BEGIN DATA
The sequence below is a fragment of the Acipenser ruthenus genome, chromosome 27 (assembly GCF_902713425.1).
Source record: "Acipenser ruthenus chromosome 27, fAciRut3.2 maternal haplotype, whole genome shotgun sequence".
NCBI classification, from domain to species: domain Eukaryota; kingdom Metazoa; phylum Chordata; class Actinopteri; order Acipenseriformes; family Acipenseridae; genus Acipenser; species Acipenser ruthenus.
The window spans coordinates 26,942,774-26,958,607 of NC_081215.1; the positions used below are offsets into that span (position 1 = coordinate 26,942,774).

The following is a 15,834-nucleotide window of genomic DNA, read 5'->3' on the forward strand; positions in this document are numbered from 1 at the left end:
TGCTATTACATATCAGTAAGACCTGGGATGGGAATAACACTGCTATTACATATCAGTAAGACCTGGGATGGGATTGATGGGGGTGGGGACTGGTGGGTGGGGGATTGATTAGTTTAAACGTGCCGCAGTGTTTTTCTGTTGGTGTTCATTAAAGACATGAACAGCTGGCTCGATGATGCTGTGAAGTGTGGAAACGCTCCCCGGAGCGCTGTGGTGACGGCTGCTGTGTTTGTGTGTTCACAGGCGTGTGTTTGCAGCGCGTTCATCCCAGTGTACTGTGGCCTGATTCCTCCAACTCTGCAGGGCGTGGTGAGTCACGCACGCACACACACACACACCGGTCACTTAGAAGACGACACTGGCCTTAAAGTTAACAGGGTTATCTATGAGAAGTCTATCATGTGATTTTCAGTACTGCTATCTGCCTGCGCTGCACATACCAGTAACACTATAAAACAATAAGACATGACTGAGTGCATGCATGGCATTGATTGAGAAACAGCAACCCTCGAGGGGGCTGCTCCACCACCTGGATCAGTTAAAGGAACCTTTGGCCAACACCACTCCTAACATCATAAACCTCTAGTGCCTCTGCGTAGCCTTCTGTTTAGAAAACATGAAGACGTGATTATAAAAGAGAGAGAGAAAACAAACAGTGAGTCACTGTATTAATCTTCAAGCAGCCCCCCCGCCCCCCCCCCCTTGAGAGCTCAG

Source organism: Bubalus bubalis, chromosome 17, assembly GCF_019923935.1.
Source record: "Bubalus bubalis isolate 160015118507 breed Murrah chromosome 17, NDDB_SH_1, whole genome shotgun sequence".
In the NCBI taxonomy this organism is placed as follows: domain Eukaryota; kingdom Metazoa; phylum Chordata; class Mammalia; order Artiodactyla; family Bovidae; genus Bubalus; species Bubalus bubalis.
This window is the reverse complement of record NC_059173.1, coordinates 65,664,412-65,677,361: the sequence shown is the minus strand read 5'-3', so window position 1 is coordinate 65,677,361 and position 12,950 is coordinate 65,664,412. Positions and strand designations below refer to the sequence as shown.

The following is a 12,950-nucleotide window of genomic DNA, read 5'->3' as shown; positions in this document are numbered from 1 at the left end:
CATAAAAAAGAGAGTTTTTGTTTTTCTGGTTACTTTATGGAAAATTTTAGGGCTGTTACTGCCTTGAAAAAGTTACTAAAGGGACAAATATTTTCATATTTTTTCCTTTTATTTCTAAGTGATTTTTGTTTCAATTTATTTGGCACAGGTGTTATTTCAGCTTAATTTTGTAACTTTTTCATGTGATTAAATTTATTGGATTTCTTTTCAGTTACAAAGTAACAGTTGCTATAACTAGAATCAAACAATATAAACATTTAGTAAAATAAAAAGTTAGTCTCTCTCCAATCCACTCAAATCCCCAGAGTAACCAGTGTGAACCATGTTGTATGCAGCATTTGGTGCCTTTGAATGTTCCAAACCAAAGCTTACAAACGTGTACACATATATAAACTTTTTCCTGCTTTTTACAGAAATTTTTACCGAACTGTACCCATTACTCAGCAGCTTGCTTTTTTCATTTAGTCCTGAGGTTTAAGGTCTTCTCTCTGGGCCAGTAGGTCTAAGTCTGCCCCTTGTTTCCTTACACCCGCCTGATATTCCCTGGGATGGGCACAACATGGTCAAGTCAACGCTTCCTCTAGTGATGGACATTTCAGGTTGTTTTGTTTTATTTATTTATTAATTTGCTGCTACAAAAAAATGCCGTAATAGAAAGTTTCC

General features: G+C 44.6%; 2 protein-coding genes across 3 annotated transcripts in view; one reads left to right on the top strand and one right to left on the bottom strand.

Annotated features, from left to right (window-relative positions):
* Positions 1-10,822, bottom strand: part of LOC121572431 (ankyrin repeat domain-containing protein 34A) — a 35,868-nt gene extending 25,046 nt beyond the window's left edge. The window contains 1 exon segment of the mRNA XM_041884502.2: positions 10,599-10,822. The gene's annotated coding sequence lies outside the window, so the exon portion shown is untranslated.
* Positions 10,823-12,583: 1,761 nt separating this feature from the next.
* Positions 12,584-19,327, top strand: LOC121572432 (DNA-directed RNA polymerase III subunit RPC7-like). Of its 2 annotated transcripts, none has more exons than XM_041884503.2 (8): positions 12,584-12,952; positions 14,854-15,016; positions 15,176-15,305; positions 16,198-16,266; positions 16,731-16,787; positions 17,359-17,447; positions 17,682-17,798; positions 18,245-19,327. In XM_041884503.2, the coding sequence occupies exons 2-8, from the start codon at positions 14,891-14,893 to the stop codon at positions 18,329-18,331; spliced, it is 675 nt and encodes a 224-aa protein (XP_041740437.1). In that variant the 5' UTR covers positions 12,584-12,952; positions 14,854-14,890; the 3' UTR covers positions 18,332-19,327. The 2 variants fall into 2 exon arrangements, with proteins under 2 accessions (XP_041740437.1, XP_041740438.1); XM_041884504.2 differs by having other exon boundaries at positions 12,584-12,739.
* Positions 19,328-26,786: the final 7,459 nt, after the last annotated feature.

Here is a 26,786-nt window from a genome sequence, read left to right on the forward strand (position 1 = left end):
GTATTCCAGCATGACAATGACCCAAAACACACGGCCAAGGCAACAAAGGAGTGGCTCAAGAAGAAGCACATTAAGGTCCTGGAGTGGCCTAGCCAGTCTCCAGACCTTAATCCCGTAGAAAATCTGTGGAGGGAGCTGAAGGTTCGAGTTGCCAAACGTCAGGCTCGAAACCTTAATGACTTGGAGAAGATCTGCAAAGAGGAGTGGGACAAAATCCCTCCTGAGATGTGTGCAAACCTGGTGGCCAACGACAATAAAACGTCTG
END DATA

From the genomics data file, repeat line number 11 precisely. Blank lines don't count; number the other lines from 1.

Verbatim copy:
The following is a 12,950-nucleotide window of genomic DNA, read 5'->3' as shown; positions in this document are numbered from 1 at the left end: